Which approach them from the center of the universe, all bodies are also all accelerating, in that sense the boundaries will never be met.

If the boundaries can never be reached can the system be considered to have boundaries even if it's volume is finite.

Thanks for the link!

Last edited:
Gold Member
You can find excellent answers to many of these questions here:
http://www.astro.ucla.edu/~wright/cosmology_faq.html

And yes, a system can have a finite volume even if the "edges" are outside of your light cone. The two concepts are independent. For example consider if you had just fallen through the event horizon of a monster black hole: it has a finite volume, but you can no longer reach the event horizon.

FieldvForce
You can find excellent answers to many of these questions here:
http://www.astro.ucla.edu/~wright/cosmology_faq.html

And yes, a system can have a finite volume even if the "edges" are outside of your light cone. The two concepts are independent. For example consider if you had just fallen through the event horizon of a monster black hole: it has a finite volume, but you can no longer reach the event horizon.

Thank you for the link.

I wasn't suggesting that the volume was infinite if the boundaries could not be reached I was suggesting that despite the fact that the volume is finite the system is boundless from my perspective.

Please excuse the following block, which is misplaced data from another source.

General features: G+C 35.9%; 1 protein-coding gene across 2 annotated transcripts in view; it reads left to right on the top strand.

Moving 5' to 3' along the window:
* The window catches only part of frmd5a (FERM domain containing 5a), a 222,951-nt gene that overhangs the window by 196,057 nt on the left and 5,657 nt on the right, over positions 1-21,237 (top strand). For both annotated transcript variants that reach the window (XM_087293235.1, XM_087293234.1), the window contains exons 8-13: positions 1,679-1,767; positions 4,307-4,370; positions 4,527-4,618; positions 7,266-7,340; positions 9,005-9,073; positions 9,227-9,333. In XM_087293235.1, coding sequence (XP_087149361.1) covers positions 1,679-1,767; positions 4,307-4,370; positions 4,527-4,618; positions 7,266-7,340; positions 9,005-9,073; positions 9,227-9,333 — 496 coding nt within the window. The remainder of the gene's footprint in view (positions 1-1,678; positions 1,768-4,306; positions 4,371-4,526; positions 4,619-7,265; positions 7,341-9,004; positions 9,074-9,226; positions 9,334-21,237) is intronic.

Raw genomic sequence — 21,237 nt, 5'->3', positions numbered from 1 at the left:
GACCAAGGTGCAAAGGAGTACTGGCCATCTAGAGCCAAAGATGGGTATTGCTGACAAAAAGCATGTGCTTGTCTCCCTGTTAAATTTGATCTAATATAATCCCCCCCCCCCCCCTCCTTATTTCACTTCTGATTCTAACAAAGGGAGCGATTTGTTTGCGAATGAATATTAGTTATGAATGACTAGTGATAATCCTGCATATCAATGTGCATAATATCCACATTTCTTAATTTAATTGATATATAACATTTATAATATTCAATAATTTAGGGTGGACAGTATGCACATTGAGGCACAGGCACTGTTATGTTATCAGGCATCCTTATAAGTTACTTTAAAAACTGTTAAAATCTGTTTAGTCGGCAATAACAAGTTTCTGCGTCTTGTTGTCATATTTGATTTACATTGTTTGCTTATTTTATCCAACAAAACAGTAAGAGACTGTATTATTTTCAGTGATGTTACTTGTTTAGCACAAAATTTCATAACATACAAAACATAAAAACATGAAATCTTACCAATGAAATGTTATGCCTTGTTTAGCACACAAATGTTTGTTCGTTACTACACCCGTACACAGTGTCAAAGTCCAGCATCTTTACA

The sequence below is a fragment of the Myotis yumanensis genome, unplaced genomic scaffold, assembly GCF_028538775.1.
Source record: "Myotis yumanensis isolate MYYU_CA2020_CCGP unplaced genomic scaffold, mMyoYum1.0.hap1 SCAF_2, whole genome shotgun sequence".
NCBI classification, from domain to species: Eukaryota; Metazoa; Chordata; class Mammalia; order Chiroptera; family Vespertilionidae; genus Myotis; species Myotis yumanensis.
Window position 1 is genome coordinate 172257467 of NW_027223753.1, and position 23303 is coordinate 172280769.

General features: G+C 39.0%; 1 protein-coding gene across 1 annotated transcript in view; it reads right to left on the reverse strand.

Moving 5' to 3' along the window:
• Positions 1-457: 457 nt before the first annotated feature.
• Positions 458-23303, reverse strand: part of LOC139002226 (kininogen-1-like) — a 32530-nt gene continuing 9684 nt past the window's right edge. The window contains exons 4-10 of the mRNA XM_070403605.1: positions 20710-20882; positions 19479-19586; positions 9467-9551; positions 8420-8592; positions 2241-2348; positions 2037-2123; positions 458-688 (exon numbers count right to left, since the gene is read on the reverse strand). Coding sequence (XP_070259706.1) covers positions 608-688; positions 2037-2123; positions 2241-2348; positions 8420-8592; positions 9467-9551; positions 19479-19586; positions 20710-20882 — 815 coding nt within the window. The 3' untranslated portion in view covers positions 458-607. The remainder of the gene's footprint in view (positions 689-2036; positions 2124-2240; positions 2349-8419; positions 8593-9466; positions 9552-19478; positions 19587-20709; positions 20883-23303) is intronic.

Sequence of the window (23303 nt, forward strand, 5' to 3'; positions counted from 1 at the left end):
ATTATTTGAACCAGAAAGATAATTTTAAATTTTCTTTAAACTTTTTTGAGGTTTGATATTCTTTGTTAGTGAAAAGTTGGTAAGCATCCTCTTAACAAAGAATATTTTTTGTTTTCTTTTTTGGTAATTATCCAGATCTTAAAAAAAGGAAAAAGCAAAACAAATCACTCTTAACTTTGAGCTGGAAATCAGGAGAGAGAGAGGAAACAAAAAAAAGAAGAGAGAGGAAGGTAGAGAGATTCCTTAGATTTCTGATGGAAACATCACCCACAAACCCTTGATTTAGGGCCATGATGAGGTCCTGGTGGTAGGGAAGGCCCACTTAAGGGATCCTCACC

In the case of a black hole the event horizon is dependent on the velocity of the consumed body, whereas in the case of the universe the edges are defined by the position of the bodies not necessarily their velocity.

EDIT: How is the volume of a black hole determined?

Last edited:
Gold Member
In the case of a black hole the event horizon is dependent on the velocity of the consumed body, whereas in the case of the universe the edges are defined by the position of the bodies not necessarily their velocity.

This is incorrect; the event horizon is a relativistic invariant quantity, as is the mass and surface area.

However the volume is not a relativistic invariant, so you get different answers with different choices of coordinates. This is discussed in detail here: http://physics.stackexchange.com/questions/45963/do-black-holes-have-infinite-areas-and-volumes

Thus we usually don't talk about the volume of a black hole ... under our current theories it is not possible to define it.

Gold Member
A few snipes here:

Defining volume relativistically is a bit tricky here. A spatial volume is one component of a space-time tensor. In GR one can define distinct "world sheets" to stand in as "the universe right now" which have different spatial volumes.

Defining "The Universe" too can get a bit tricky w.r.t. thermodynamic systems.